Kajika Bridge Address
586-2 Ikahomachi Ikaho, Shibukawa, Gunma

(Contact Information for filming in Ikaho Onsen)
Shibukawa Ikaho Onsen Film Commission
Tel: +81 279 22 2182
Email: film"@"city.shibukawa.gunma.jp

Ryokan Sekizenkan in Shima Onsen

There is actually another ryokan in Gunma that is rumoured to be the model for the setting of Spirited Away. This is the Sekizenkan ryokan in Shima Onsen, which is a two-hour and 40-minute drive from Tokyo. Shima Onsen has a 1300-year history and was the first hot spring in Japan to be designated as a national recreational hot spring resort.
Returning to the connection between Sekizenkan and the Ghibli film, the red bridge in front of the main building is said to be the model for the red suspension bridge in front of the bathhouse, along with the Kajika Bridge in Ikaho. The building to the right of the bridge is the building where the famous Genroku no Yu baths are located, and the wooden structure above it is also rumoured to resemble the maid's room in the bathhouse in Spirited Away.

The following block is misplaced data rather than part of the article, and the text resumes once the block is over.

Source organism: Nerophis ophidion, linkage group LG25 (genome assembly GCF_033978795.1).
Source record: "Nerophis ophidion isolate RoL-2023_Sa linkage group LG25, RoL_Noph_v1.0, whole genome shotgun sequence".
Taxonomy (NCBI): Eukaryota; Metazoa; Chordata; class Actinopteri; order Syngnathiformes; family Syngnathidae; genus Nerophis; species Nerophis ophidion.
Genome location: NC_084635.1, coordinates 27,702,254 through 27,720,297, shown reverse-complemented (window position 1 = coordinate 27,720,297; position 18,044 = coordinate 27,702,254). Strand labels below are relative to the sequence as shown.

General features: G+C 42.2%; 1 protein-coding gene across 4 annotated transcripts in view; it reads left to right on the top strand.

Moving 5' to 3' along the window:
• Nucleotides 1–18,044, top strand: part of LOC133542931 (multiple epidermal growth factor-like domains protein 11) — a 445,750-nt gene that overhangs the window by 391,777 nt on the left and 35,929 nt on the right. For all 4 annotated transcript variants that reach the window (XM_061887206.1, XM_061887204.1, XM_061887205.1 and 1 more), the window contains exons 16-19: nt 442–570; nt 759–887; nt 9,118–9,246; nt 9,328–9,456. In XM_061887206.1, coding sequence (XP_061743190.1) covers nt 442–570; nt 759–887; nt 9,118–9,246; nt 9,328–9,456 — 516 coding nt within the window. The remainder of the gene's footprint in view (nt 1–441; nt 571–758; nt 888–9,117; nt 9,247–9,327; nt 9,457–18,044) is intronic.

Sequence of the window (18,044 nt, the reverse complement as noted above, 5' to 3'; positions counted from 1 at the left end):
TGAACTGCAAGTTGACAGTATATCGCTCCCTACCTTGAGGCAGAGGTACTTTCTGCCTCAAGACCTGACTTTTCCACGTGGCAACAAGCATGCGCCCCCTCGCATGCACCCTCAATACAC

The main building of Sekizenkan was built in 1691, and is said to be the oldest surviving wooden bathhouse building in Japan. It is designated as an important cultural asset by Gunma Prefecture and has high historical value. It is a rare building that still retains a strong atmosphere of good old Japan, so if you come to the area for a story, please visit and film it.

Sekizenkan Address
4236 Shima, Nakanojo, Agatsuma District, Gunma

This time, as a fixer, I have introduced famous hot springs in Gunma Prefecture that I would like to recommend for filming. In my next article, I would like to write about hot springs and temples that I could not introduce this time.

Please read othere articles featuring Gunma.
Gunma Part 1: 2,000m mountains just 1 hour or two from Tokyo
Gunma Part 2: Water, gift from the mountains
Gunma Part 3: Hot Spring Kingdom
Gunma Part 4: Other attractions